“You could walk all day through kampongs like this, hidden between the streets of Djakarta,” said Kumar. “There are several square miles of such slums. They have their .own elementary schools” (he showed me a bamboo house, earth-floored, divided by mats into three rooms) … “and little shops” … (some only eight feet wide, with a single counter).
Next to the accommodation prague we met the kampong lurah, a slim young clerk who earned 2,000 rupiahs (about $6.50) and 100 pounds of rice per month in one of the government bureaus. He had only one wife; he could not have supported a second. “But these are not the poorest people,” said Kumar. “Here they live in houses and eat enough. The very poor are not so lucky.”
He showed them to me, the very poor, living beside small ditches under plastic sheets laid over frames of sticks, or under roadside trees. A woman combed another’s hair. “She is looking for little animals,” he said.
The houseless men wandered the streets, looking for work or collecting things. Any things at all: splinters of glass or crockery, bits of plastic, of wood, of metal. No tin cans littered Djakarta’s back alleys; cans have value. Men use magnets to fish for iron scrap in the canals. Small boys collect old wet cigarette butts.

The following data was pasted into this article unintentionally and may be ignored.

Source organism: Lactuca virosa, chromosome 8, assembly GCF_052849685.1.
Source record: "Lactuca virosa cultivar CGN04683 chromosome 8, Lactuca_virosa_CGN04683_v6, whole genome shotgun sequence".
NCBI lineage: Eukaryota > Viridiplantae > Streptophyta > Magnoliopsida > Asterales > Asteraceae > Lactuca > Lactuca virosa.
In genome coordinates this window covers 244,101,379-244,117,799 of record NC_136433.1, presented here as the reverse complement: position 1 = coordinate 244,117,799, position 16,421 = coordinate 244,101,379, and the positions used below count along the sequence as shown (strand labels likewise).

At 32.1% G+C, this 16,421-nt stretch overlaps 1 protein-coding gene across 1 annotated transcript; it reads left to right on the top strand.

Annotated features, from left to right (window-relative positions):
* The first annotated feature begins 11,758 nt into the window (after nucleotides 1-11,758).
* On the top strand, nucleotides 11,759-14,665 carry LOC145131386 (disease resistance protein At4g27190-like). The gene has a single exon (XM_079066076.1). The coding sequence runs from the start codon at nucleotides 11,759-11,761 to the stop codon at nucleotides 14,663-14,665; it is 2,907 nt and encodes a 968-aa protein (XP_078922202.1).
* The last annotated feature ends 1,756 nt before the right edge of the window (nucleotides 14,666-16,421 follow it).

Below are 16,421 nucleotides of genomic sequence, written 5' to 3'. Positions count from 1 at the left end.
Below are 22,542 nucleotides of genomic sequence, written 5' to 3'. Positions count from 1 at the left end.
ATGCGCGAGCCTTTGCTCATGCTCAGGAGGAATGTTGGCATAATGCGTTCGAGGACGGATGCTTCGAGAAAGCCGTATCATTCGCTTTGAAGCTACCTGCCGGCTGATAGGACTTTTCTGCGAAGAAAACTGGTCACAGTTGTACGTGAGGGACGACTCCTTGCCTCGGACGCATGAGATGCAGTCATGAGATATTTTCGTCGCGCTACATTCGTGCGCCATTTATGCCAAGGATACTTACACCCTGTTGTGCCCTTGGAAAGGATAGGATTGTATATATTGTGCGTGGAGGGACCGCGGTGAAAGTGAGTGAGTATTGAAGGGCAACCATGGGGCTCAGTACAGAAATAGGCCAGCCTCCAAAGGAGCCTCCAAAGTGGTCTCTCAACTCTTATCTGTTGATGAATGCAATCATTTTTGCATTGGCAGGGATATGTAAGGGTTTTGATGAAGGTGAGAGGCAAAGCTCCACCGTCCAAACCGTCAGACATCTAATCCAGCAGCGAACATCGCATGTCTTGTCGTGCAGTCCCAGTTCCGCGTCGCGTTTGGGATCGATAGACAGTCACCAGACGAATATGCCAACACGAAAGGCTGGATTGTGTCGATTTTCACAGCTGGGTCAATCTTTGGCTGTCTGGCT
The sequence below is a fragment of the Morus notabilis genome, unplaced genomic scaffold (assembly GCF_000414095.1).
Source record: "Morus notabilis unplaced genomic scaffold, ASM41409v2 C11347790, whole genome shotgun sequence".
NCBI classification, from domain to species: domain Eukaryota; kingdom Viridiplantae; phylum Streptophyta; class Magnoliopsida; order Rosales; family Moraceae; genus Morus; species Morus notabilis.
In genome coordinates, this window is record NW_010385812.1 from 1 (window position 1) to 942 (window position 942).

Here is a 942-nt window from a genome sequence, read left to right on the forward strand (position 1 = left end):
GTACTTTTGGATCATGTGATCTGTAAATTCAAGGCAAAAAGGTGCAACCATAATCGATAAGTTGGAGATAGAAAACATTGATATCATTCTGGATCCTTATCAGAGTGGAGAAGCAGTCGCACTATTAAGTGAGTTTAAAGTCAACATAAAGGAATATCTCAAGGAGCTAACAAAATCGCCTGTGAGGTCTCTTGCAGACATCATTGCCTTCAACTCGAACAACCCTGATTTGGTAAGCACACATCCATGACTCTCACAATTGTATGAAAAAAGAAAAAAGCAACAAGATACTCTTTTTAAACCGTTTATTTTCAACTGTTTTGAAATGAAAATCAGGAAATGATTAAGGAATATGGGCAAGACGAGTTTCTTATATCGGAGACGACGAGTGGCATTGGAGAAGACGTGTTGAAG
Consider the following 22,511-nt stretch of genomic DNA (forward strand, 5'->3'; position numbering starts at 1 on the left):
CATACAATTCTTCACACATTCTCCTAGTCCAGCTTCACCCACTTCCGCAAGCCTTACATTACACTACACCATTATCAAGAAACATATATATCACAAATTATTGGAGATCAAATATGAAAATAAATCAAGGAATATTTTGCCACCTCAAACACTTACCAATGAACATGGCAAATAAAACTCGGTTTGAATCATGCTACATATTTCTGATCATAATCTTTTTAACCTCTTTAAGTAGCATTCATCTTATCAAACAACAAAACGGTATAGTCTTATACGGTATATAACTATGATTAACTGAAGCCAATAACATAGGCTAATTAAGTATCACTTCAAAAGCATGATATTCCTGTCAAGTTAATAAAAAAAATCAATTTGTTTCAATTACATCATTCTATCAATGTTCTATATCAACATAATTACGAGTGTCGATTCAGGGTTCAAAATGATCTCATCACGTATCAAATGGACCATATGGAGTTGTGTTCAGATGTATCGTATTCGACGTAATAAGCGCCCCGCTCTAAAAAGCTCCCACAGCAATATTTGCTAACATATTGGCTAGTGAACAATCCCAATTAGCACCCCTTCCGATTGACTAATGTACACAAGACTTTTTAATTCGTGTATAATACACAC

“What happens to these houseless people when it rains?” I asked.
“They stand on porches of people who have houses. Sometimes this is permitted. In such cases,. they will not take anything.” “There really are two populations here,” said David J. Levin, Publications Officer at the United States Embassy, “those who live in the houses, and those who live in front of them. And yet, things are better than they were, because now there’s hope.”
We sat in the comfortable living room in his pleasant london accommodation. A frangipani the size of an ancient apple tree perfumed the night.
“The signs of improvement aren’t dramatic,” he continued. “A repainted storefront, a tidied-up ditch, a repaired fence. But they add up to a small retreat from despair. President Suharto is trying to do things right. He’s stopped inflation. He’s taking action against the graft and corruption that have become endemic in Indonesia. The nation is still struggling, but thanks to him it has a better credit rating now in the eyes of the world.
“Indonesians appreciate this sort of honesty and good will in high places, but they’re slow to demand it. So it remains for the upper class to act in the best interest of the people. That has just begun to happen. For the first time, there’s hope., At least enough to make a man paint his house.”
This same point of popular permissiveness drew a sharp comment from Mochtar Lubis, a Djakarta newspaper editor who once spent several years in prison for criticizing Sukarno.
“Here the leader is considered a super-natural being. He can do anything. He must be believed, and he can never be blamed. Sukarno used this deep-seated attitude criminally. Yet even when he fell, it was not he who drew the people’s hysterical rage; it was the Communists he had brought to power who were attacked.”